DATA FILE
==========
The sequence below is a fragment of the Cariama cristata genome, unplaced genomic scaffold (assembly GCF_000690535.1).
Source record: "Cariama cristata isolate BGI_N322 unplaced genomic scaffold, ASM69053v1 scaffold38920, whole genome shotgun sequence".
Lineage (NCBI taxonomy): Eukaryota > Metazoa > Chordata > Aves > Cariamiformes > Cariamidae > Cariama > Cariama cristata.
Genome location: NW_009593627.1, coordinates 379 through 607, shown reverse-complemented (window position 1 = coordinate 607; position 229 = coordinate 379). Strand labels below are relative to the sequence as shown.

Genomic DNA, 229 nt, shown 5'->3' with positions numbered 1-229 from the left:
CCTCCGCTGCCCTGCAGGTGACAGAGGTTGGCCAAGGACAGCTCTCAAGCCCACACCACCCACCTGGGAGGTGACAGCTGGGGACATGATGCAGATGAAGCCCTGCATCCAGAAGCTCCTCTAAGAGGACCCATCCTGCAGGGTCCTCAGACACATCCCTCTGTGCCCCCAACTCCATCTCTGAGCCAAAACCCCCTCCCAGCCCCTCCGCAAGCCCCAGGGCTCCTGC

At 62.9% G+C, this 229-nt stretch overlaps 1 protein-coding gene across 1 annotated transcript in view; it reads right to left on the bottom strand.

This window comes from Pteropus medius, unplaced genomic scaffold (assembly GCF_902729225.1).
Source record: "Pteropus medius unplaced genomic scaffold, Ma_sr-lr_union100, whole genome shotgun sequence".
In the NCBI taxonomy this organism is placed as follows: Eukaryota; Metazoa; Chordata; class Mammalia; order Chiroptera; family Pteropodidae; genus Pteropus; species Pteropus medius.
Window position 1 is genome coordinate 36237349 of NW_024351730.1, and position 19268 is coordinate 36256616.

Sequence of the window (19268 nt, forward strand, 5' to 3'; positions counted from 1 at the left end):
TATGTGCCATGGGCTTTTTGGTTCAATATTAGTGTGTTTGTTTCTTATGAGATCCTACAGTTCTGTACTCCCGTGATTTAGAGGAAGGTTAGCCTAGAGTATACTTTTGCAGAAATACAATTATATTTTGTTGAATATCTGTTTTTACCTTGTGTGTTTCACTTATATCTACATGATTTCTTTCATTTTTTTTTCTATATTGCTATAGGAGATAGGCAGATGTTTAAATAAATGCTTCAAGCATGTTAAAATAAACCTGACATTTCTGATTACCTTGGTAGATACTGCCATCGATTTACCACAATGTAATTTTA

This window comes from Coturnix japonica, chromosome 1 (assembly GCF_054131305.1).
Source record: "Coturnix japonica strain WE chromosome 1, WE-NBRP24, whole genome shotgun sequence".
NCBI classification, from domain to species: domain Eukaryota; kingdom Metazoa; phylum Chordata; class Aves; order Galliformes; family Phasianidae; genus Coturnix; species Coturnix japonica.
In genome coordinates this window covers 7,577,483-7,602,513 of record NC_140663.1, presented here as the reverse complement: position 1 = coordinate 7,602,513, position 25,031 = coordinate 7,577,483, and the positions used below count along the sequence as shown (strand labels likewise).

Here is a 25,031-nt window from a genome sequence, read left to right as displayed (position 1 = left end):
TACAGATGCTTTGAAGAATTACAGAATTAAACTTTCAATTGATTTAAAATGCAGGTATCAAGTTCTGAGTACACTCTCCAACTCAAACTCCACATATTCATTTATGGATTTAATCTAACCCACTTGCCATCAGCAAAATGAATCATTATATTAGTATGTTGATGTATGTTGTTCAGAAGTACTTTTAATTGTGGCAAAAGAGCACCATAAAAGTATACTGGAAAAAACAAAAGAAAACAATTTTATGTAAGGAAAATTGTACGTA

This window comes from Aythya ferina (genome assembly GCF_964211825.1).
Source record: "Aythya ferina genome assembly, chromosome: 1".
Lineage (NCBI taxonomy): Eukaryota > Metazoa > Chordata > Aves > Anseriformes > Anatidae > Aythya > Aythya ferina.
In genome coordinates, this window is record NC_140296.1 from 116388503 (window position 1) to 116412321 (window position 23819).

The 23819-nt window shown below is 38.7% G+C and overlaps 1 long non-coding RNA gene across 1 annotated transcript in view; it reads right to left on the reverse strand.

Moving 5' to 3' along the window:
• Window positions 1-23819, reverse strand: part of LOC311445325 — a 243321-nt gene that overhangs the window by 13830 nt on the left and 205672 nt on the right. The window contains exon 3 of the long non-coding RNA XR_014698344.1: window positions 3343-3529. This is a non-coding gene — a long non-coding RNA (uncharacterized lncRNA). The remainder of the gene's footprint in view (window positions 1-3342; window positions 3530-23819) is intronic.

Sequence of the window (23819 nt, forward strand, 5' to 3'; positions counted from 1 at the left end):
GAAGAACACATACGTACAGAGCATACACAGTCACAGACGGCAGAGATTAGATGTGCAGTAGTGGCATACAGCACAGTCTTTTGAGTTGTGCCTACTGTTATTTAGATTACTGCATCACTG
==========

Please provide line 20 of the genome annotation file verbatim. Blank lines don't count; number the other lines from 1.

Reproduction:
This window comes from Aythya ferina (genome assembly GCF_964211825.1).